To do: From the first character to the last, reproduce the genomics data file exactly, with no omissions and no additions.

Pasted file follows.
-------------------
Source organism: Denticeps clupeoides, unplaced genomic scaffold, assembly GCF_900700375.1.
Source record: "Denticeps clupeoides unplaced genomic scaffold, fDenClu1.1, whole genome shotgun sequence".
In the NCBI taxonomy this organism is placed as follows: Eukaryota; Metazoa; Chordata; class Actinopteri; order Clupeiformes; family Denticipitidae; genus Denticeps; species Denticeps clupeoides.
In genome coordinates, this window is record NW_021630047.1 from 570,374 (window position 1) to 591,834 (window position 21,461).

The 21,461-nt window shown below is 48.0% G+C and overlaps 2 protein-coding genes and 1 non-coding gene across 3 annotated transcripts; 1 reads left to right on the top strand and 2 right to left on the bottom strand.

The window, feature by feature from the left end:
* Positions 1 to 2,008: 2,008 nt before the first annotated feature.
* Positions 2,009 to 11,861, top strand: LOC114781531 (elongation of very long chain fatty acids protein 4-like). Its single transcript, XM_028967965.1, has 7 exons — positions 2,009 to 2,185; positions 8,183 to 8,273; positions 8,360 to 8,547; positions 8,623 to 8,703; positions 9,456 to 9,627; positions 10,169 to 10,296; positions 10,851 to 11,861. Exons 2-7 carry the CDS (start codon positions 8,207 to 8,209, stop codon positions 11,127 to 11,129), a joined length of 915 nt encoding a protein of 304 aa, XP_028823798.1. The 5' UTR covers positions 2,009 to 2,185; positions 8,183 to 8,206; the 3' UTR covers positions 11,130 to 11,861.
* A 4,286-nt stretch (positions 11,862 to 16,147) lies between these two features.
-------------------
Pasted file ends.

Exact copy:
Source organism: Denticeps clupeoides, unplaced genomic scaffold, assembly GCF_900700375.1.
Source record: "Denticeps clupeoides unplaced genomic scaffold, fDenClu1.1, whole genome shotgun sequence".
In the NCBI taxonomy this organism is placed as follows: Eukaryota; Metazoa; Chordata; class Actinopteri; order Clupeiformes; family Denticipitidae; genus Denticeps; species Denticeps clupeoides.
In genome coordinates, this window is record NW_021630047.1 from 570,374 (window position 1) to 591,834 (window position 21,461).

The 21,461-nt window shown below is 48.0% G+C and overlaps 2 protein-coding genes and 1 non-coding gene across 3 annotated transcripts; 1 reads left to right on the top strand and 2 right to left on the bottom strand.

The window, feature by feature from the left end:
* Positions 1 to 2,008: 2,008 nt before the first annotated feature.
* Positions 2,009 to 11,861, top strand: LOC114781531 (elongation of very long chain fatty acids protein 4-like). Its single transcript, XM_028967965.1, has 7 exons — positions 2,009 to 2,185; positions 8,183 to 8,273; positions 8,360 to 8,547; positions 8,623 to 8,703; positions 9,456 to 9,627; positions 10,169 to 10,296; positions 10,851 to 11,861. Exons 2-7 carry the CDS (start codon positions 8,207 to 8,209, stop codon positions 11,127 to 11,129), a joined length of 915 nt encoding a protein of 304 aa, XP_028823798.1. The 5' UTR covers positions 2,009 to 2,185; positions 8,183 to 8,206; the 3' UTR covers positions 11,130 to 11,861.
* A 4,286-nt stretch (positions 11,862 to 16,147) lies between these two features.